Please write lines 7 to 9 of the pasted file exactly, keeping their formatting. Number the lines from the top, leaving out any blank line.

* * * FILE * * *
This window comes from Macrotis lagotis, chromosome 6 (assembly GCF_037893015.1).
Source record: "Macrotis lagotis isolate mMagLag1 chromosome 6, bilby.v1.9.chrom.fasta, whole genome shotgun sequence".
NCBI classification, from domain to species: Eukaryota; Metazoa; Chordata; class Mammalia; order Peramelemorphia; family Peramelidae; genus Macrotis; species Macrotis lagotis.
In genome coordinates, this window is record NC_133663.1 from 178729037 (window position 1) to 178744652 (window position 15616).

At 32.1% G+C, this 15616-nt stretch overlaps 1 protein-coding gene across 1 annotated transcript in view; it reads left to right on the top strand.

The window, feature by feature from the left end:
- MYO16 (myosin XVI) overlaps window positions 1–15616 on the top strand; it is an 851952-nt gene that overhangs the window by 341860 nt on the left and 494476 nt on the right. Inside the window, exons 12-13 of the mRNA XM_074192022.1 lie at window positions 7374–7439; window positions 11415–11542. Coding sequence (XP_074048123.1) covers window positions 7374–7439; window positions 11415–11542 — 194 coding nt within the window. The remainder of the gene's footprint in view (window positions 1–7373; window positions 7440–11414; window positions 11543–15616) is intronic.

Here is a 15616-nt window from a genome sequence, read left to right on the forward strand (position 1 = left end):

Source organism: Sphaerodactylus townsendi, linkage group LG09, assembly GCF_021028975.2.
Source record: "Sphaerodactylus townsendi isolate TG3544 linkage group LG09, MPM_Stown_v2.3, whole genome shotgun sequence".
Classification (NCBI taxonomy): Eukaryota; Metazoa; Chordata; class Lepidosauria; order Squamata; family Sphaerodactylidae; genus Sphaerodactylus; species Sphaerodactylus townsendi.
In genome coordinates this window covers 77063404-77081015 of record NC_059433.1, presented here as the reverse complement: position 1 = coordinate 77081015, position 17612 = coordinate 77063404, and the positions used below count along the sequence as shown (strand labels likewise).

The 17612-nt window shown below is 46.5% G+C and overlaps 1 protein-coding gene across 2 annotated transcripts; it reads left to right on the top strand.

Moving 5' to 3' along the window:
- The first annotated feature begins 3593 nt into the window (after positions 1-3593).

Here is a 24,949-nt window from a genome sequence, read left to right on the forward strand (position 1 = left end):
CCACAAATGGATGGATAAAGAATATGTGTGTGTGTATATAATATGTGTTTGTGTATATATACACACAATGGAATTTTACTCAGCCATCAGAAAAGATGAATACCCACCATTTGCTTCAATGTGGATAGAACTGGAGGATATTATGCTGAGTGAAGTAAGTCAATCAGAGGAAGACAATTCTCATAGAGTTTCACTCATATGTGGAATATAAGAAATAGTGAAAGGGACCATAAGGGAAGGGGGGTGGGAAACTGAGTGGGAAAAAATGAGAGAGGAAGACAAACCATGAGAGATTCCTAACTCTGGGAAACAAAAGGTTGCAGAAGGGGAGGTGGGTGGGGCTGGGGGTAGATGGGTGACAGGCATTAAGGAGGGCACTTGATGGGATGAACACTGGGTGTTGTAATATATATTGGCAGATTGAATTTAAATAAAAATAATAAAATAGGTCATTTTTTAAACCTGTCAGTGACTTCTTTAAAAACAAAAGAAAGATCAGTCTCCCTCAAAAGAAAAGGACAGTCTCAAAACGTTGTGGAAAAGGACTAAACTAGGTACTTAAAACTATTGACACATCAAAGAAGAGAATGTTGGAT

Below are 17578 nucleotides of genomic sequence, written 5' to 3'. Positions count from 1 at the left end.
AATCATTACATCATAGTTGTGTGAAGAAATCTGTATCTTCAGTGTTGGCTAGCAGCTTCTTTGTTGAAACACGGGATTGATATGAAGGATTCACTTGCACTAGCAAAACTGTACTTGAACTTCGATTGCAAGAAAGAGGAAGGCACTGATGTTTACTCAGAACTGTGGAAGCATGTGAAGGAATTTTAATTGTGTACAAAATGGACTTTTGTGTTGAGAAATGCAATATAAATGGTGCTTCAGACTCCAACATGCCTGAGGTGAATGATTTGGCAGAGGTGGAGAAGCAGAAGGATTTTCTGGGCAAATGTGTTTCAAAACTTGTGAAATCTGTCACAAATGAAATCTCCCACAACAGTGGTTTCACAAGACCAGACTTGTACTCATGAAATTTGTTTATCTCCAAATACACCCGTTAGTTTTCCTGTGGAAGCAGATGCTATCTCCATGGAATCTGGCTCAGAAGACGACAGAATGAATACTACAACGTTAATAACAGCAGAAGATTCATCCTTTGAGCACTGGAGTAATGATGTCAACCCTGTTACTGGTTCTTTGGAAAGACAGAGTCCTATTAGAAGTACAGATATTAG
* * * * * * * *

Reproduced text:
- MYO16 (myosin XVI) overlaps window positions 1–15616 on the top strand; it is an 851952-nt gene that overhangs the window by 341860 nt on the left and 494476 nt on the right. Inside the window, exons 12-13 of the mRNA XM_074192022.1 lie at window positions 7374–7439; window positions 11415–11542. Coding sequence (XP_074048123.1) covers window positions 7374–7439; window positions 11415–11542 — 194 coding nt within the window. The remainder of the gene's footprint in view (window positions 1–7373; window positions 7440–11414; window positions 11543–15616) is intronic.

Here is a 15616-nt window from a genome sequence, read left to right on the forward strand (position 1 = left end):

Source organism: Sphaerodactylus townsendi, linkage group LG09, assembly GCF_021028975.2.